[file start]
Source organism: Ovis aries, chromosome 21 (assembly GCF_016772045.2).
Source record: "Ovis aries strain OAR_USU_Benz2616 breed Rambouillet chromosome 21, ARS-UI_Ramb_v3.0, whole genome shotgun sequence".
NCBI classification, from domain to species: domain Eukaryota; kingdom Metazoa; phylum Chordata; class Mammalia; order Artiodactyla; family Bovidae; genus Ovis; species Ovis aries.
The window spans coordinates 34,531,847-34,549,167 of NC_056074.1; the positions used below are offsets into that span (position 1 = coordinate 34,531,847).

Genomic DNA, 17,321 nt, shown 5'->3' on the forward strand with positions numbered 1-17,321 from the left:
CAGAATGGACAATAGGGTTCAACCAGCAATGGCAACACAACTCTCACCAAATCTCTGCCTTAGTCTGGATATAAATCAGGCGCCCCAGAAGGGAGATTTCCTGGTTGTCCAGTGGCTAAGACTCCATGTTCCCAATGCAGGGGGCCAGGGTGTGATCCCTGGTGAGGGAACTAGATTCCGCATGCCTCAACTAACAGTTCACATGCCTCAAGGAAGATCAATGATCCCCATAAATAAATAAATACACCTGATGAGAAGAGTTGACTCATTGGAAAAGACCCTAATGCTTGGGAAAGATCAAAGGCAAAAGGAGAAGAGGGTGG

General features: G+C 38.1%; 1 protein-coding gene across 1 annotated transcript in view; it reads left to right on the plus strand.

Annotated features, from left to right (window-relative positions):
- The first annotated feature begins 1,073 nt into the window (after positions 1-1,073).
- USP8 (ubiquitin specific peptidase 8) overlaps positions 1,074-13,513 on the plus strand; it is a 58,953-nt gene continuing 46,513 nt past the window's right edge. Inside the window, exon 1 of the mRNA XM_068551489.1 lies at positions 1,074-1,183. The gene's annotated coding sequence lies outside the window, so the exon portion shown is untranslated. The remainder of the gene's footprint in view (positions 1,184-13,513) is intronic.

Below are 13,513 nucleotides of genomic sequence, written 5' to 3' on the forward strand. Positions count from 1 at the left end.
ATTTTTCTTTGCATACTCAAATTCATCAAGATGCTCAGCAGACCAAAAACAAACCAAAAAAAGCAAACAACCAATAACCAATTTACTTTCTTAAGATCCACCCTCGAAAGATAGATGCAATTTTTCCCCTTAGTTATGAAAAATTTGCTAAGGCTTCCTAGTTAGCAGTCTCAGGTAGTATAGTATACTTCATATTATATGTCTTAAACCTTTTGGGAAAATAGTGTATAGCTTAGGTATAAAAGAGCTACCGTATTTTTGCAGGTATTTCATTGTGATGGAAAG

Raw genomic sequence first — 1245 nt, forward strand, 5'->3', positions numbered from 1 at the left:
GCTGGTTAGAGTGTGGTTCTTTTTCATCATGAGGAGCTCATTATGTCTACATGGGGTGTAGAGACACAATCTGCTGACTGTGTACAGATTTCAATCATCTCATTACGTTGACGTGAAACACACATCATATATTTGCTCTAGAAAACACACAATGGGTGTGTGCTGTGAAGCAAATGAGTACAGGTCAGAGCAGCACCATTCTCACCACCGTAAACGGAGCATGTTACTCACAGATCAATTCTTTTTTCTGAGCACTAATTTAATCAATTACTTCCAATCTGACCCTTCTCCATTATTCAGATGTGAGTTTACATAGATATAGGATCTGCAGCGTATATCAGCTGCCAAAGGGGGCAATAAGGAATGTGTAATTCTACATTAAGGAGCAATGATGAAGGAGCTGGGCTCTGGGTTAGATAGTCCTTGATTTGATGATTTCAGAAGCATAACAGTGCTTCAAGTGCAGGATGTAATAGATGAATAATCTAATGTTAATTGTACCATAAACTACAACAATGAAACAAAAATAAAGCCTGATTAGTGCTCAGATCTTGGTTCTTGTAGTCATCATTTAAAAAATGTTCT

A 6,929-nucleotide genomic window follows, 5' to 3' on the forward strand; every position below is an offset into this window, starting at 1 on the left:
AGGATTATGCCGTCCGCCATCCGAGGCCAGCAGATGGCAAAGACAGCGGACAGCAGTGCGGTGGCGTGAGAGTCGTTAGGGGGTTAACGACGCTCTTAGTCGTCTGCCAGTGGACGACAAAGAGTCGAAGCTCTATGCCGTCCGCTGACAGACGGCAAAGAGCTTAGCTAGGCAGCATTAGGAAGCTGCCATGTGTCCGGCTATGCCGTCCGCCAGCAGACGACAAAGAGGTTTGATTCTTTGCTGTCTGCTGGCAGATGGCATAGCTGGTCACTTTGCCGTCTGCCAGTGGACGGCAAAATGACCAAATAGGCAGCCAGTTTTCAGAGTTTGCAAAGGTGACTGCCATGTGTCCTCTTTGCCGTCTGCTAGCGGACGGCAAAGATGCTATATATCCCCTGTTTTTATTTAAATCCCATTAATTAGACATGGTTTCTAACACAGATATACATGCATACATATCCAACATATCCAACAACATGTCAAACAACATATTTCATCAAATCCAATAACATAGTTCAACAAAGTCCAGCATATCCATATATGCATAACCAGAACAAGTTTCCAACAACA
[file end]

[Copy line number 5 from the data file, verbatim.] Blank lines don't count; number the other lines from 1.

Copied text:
Genomic DNA, 17,321 nt, shown 5'->3' on the forward strand with positions numbered 1-17,321 from the left: